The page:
When Donald Trump’s presidential campaign began to take on momentum this summer, Thomas Fant’s sister started in with the jokes.
“As a teenager, I thought Donald Trump was the coolest,” Fant, now 44, tells the Voice. “I had all the books.” Back then, Fant found the Donald’s swagger and business acumen appealing.
“She’s killing me relentlessly about it now,” Fant says.
Fant served in the Coast Guard in the late Nineties, and injuries stemming from that time have left him mostly disabled. When he thinks about who to vote for in the 2016 presidential elections, issues like health care for veterans and reforming the Veteran’s Administration are high on his list of importance.
Born in New York and currently splitting his time between Manhattan and Massachusetts, Fant grew up in a conservative household, but considers himself a centrist. Earlier this summer, when Trump started emphasizing veteran’s issues and, in particular, the well-documented problems at the U.S. Department of Veterans Affairs, Fant kept an open mind.
Fant got in touch with the Voice in July after we wrote a dismissive story about one of Trump’s first “initiatives” — a hotline for veterans set up by Trump’s campaign, purportedly offering to help veterans with their various issues.
On the morning it was launched the hotline was basically nonfunctioning; we called and the line rang several times before being connected. Then came five minutes of hold music before the call was disconnected. After a few more tries, a reporter spoke to an operator who had little information to offer, and sounded as though he’d either just smoked a blunt or awoken from a long nap.
The announcement of the hotline came just five days after Trump was raked over a heap of bipartisan coals for comments he made about John McCain’s war record. Basically everyone called for him to apologize for denigrating the senator for having been held prisoner for more than five years in Vietnam. He wasn’t a real war hero, Trump declared; “I like people who weren’t captured.”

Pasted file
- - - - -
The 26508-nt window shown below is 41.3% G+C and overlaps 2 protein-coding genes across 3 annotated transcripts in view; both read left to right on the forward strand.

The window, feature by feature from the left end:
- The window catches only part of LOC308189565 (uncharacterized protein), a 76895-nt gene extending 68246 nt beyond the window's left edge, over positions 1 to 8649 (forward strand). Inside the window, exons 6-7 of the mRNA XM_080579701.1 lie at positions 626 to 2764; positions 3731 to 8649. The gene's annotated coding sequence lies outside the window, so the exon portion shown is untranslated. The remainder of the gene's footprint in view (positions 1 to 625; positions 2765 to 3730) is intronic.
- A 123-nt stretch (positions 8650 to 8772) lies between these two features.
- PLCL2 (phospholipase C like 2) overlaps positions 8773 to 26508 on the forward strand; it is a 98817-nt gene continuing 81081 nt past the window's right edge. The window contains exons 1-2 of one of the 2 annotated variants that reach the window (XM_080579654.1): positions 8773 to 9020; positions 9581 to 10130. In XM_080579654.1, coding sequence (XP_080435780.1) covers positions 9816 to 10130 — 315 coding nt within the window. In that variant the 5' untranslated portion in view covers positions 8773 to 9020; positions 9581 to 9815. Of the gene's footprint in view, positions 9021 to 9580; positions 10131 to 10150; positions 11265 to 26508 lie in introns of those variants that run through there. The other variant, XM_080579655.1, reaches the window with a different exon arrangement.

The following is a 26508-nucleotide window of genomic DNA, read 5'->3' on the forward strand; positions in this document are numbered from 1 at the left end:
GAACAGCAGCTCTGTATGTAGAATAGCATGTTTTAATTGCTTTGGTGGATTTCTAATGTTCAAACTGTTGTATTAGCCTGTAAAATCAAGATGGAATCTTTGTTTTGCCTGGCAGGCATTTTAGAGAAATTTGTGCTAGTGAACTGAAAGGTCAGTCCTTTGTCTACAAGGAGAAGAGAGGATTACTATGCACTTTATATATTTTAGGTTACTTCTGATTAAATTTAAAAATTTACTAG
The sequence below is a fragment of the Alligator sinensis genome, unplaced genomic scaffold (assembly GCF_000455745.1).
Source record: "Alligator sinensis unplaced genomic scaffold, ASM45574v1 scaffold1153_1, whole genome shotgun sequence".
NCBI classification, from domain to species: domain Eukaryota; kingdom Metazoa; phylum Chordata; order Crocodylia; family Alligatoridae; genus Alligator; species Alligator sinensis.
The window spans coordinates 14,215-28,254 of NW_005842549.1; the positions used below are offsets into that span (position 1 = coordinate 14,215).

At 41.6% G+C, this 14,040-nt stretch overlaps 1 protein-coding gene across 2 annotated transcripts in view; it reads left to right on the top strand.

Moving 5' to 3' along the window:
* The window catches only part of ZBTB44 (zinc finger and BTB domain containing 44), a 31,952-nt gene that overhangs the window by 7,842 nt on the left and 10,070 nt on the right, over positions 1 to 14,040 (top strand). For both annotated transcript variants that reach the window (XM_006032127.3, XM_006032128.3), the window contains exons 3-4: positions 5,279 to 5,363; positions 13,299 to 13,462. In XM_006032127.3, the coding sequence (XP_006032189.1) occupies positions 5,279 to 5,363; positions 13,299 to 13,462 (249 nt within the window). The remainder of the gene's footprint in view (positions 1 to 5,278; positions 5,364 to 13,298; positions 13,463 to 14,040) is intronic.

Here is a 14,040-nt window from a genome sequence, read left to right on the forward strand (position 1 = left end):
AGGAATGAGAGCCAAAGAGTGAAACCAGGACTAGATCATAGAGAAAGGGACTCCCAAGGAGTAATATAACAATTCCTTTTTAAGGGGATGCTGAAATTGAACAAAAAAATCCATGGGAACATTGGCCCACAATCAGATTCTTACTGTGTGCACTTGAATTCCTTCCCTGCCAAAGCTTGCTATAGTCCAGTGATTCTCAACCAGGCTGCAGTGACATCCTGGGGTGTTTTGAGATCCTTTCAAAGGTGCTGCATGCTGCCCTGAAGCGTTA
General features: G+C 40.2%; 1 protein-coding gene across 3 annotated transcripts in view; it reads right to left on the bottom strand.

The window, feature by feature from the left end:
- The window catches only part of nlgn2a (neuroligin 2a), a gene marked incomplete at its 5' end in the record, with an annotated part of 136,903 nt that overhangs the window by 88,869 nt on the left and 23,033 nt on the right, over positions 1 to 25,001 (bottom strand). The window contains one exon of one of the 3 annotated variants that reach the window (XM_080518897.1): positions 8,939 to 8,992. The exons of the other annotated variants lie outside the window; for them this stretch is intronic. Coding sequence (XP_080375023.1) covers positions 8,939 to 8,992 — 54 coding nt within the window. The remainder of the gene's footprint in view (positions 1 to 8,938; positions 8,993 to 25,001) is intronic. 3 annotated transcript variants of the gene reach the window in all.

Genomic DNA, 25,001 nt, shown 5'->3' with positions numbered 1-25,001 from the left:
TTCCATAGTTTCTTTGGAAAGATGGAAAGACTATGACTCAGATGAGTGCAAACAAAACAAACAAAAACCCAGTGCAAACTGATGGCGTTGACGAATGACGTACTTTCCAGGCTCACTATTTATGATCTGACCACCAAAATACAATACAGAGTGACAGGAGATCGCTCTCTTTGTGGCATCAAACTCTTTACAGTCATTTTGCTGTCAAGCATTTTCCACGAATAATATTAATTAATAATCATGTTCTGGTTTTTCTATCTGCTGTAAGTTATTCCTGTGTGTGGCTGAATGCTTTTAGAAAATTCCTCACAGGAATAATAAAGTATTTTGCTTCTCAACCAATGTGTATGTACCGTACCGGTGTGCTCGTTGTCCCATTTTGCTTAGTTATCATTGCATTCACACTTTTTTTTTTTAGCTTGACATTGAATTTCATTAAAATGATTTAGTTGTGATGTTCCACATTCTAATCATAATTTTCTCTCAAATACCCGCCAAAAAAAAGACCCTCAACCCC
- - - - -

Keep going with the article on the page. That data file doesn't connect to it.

Fant decided to give the hotline an honest try. His plan was to go through whatever process Trump had set up, documenting his communications along the way, and see if the campaign provided any substantive help. He offered to keep us updated as he went along.
Fant’s struggles with the VA are of a type that have been well-documented by now — long delays for treatment, bureaucratic mismanagement and scant access to care. For more than a year, he’s been trying to get help with knee problems that began while he was in the Coast Guard.
The problem, mainly, is chronic dislocation. His patella can slip out of place at a touch, and even minor physical activity can trigger one of the excruciatingly painful episodes, even something as simple as rolling over in bed at night. “I turn the wrong way and boom, the knee pops out,” Fant says. “It’s gross, it’s disgusting, and in the last couple years, it happens probably every other month.” His doctors have recommended an operation to repair ligaments in Fant’s knee, but every time the surgery is scheduled, it ends up being pushed back, for one reason or another.
His first communications with Trump’s people seemed promising enough. He was at least able to get through to a human being.
“When I called [the hotline], and I did so twice on different days, it seemed as if the same woman answered,” Fant wrote to us in July. “She instructed me that the best thing to do was email or snail mail my concerns, preferably with documentation. There was a big emphasis on supplying documentation.”
Fant went ahead and submitted some information about his particular problems, only to receive what seemed to be canned responses.